HTP Editorial

Jackson Katz, Ph.D., is an educator and social activist who has written, spoken and taught extensively about gender violence.  In 1997, he founded Mentors in Violence Prevention (MVP Strategies) which offers leadership training services on the prevention of sexual harassment and violence.  MPV Strategies has worked with the U.S. military, sports organizations, schools, businesses, public health and law enforcement.

His work places a “special focus on the role of media, social norms, and institutional and cultural leadership in the shaping of multiracial, multinational masculinities”, and on the imperative of men’s proactive participation in the “promotion of gender equity and the prevention  of gender violence, and the many intersections in this work among gender, sexual orientation, race, ethnicity and religion.”

Jackson Katz on the political implications of using the passive voice when discussing sexual violence:

“We talk about how many women were raped last year, not about how many men raped women. We talk about how many girls in a school district were harassed last year, not about how many boys harassed girls. We talk about how many teenage girls in the state of Vermont got pregnant last year, rather than how many men and boys impregnated teenage girls.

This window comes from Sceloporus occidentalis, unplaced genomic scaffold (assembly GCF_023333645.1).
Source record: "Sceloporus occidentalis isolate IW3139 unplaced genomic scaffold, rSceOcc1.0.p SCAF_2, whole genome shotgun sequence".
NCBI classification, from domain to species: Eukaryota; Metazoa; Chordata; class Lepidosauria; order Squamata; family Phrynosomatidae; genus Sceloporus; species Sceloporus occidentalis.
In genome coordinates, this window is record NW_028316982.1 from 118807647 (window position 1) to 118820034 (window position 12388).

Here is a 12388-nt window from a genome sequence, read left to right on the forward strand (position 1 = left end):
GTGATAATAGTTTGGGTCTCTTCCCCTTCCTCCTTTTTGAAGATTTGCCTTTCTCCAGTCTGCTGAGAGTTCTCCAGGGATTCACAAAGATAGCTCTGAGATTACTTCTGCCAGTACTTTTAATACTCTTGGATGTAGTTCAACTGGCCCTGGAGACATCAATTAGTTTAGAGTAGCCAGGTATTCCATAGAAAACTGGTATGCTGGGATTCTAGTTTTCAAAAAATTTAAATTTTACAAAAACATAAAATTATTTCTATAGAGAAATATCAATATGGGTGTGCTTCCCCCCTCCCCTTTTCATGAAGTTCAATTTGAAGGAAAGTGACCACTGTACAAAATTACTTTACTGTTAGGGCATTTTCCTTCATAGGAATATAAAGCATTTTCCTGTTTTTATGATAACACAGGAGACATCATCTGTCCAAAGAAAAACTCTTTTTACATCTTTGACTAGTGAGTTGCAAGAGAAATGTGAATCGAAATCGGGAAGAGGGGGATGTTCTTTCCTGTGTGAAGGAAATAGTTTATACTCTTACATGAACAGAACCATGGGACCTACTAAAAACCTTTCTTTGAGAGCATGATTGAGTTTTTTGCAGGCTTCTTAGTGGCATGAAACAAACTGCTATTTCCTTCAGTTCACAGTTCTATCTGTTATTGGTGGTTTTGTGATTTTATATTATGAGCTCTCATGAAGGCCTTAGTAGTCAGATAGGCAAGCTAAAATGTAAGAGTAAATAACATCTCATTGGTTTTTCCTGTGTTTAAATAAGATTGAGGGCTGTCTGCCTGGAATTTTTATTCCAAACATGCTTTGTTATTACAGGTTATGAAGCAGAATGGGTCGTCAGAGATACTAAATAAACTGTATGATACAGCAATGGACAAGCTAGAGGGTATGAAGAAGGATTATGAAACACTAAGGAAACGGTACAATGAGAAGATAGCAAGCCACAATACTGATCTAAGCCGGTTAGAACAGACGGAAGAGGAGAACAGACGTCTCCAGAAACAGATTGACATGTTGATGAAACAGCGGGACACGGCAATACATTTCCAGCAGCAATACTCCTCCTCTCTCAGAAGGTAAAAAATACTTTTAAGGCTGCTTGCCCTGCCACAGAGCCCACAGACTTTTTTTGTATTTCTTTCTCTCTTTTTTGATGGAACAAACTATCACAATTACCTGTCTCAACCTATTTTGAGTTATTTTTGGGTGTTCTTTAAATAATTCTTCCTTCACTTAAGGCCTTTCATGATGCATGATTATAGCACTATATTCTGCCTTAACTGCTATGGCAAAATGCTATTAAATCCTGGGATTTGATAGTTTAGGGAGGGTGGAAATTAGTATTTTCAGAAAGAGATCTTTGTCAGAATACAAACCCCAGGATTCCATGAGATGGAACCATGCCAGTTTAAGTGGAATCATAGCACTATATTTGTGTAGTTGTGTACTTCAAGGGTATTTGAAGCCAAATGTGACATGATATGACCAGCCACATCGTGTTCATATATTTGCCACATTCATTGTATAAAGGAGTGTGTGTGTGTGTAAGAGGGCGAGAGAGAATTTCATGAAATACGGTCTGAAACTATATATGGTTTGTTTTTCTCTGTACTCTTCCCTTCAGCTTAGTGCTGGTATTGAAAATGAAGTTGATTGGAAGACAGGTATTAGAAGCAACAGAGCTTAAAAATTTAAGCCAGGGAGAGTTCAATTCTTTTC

“So you can see how the use of the passive voice has a political effect. [It] shifts the focus off of men and boys and onto girls and women. Even the term ‘violence against women’ is problematic. It’s a passive construction; there’s no active agent in the sentence. It’s a bad thing that happens to women, but when you look at that term ‘violence against women,’ nobody is doing it to them. It just happens to them…Men aren’t even a part of it!”

How language holds victims accountable, rather than their perpetrators, is demonstrated by the way the word “accuser” has supplanted the term “alleged victim.”

“This,” Katz stated, “is a very big shift in the conversation about sexual violence. People who come forward to allege that they have been sexually assaulted are now referred to routinely as ‘accusers.’ There’s a lot going on here with the use of this word. The public is generally positioned to identify sympathetically with the victims of sexual assault or other forms of abuse. So when you hear about a sexual assault you think, ‘That’s horrible. That’s too bad. Or that could have been me or someone I care about.’”

But using the term ‘accuser’ reverses the process, because it turns the victim into an accuser. “So we as a public are now positioned to identify sympathetically with him as the victim of her accusation, rather than with her as the victim of his alleged perpetration. This is subtle but deep, isn’t it? It’s another instance where victims are being told to sit down, shut up, and don’t come forward because if you come forward you are going to be an accuser, and then people are going to be questioning your motives…it’s just another way that we in society keep people from coming forward.”

Click here to learn more about Jackson Katz and his consulting services, books, videos and publications

Click here to watch Katz’s Ted Talk “Violence against Women – It’s a Men’s Issue” on Youtube